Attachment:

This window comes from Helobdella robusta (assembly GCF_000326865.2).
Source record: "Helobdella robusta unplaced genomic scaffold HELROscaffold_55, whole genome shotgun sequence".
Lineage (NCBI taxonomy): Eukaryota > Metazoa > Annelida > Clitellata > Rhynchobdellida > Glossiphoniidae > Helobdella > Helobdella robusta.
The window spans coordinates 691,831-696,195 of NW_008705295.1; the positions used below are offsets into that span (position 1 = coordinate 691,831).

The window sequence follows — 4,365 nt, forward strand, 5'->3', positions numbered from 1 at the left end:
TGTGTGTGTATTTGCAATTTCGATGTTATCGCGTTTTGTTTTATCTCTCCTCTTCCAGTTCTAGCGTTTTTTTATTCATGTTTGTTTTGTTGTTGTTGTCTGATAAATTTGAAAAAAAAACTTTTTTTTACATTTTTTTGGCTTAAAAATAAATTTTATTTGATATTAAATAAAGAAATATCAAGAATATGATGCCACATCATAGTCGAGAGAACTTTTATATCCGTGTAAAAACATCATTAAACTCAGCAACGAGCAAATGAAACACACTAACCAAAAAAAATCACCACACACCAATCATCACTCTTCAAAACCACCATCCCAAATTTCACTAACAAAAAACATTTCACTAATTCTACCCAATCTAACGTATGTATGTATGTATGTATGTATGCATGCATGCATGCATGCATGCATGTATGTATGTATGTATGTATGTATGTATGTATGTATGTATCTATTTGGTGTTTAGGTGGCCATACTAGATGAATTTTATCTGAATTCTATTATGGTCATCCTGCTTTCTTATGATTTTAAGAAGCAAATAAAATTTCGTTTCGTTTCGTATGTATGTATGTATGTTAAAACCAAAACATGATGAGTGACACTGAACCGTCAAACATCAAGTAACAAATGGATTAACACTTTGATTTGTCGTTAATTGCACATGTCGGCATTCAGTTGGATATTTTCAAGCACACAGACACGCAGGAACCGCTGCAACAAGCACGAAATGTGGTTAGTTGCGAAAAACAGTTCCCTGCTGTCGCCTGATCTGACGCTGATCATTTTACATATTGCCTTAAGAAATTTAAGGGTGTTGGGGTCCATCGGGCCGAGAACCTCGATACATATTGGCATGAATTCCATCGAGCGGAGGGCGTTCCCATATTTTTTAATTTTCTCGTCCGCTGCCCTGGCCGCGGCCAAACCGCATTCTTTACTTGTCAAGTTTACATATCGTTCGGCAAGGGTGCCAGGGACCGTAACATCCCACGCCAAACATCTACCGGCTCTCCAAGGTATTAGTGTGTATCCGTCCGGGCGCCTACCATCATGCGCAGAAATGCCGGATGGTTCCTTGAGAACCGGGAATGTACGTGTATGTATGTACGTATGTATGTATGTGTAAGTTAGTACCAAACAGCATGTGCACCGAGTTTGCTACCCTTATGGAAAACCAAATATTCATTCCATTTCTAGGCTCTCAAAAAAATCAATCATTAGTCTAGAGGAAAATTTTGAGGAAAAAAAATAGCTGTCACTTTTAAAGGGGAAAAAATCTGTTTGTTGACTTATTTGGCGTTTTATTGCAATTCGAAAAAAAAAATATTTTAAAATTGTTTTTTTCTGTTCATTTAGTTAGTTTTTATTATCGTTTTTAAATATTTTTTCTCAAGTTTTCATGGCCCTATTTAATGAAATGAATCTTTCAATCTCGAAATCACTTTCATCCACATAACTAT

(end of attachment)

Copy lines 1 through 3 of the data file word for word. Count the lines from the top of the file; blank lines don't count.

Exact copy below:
This window comes from Helobdella robusta (assembly GCF_000326865.2).
Source record: "Helobdella robusta unplaced genomic scaffold HELROscaffold_55, whole genome shotgun sequence".
Lineage (NCBI taxonomy): Eukaryota > Metazoa > Annelida > Clitellata > Rhynchobdellida > Glossiphoniidae > Helobdella > Helobdella robusta.